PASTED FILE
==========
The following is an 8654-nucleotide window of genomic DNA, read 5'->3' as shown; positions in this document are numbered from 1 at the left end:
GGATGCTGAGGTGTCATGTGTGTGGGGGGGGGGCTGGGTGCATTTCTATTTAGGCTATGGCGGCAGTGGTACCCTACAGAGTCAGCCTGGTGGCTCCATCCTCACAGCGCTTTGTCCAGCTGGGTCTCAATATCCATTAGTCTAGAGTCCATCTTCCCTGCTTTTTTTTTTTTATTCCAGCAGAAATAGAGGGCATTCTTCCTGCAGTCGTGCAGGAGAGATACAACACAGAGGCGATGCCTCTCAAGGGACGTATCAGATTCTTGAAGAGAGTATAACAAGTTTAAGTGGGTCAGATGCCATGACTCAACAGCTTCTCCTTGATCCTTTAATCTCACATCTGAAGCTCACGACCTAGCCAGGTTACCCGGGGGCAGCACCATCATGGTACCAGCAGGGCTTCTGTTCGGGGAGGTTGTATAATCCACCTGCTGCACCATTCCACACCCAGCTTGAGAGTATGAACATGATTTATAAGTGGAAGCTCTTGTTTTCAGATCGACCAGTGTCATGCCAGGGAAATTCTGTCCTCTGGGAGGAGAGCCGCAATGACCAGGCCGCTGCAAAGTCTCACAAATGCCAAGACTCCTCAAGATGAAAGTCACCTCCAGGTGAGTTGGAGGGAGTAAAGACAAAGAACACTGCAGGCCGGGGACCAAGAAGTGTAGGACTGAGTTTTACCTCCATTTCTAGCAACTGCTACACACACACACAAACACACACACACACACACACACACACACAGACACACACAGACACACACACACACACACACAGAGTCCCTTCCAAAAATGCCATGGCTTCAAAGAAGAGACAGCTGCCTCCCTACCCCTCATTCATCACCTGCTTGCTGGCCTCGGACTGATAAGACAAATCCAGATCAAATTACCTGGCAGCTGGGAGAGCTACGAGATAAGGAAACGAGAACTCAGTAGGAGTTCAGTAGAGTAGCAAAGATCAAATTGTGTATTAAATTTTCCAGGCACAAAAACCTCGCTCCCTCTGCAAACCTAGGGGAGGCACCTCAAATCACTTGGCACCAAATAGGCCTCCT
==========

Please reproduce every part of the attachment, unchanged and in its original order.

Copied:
The following is an 8654-nucleotide window of genomic DNA, read 5'->3' as shown; positions in this document are numbered from 1 at the left end:
GGATGCTGAGGTGTCATGTGTGTGGGGGGGGGGCTGGGTGCATTTCTATTTAGGCTATGGCGGCAGTGGTACCCTACAGAGTCAGCCTGGTGGCTCCATCCTCACAGCGCTTTGTCCAGCTGGGTCTCAATATCCATTAGTCTAGAGTCCATCTTCCCTGCTTTTTTTTTTTTATTCCAGCAGAAATAGAGGGCATTCTTCCTGCAGTCGTGCAGGAGAGATACAACACAGAGGCGATGCCTCTCAAGGGACGTATCAGATTCTTGAAGAGAGTATAACAAGTTTAAGTGGGTCAGATGCCATGACTCAACAGCTTCTCCTTGATCCTTTAATCTCACATCTGAAGCTCACGACCTAGCCAGGTTACCCGGGGGCAGCACCATCATGGTACCAGCAGGGCTTCTGTTCGGGGAGGTTGTATAATCCACCTGCTGCACCATTCCACACCCAGCTTGAGAGTATGAACATGATTTATAAGTGGAAGCTCTTGTTTTCAGATCGACCAGTGTCATGCCAGGGAAATTCTGTCCTCTGGGAGGAGAGCCGCAATGACCAGGCCGCTGCAAAGTCTCACAAATGCCAAGACTCCTCAAGATGAAAGTCACCTCCAGGTGAGTTGGAGGGAGTAAAGACAAAGAACACTGCAGGCCGGGGACCAAGAAGTGTAGGACTGAGTTTTACCTCCATTTCTAGCAACTGCTACACACACACACAAACACACACACACACACACACACACACACAGACACACACAGACACACACACACACACACACAGAGTCCCTTCCAAAAATGCCATGGCTTCAAAGAAGAGACAGCTGCCTCCCTACCCCTCATTCATCACCTGCTTGCTGGCCTCGGACTGATAAGACAAATCCAGATCAAATTACCTGGCAGCTGGGAGAGCTACGAGATAAGGAAACGAGAACTCAGTAGGAGTTCAGTAGAGTAGCAAAGATCAAATTGTGTATTAAATTTTCCAGGCACAAAAACCTCGCTCCCTCTGCAAACCTAGGGGAGGCACCTCAAATCACTTGGCACCAAATAGGCCTCCT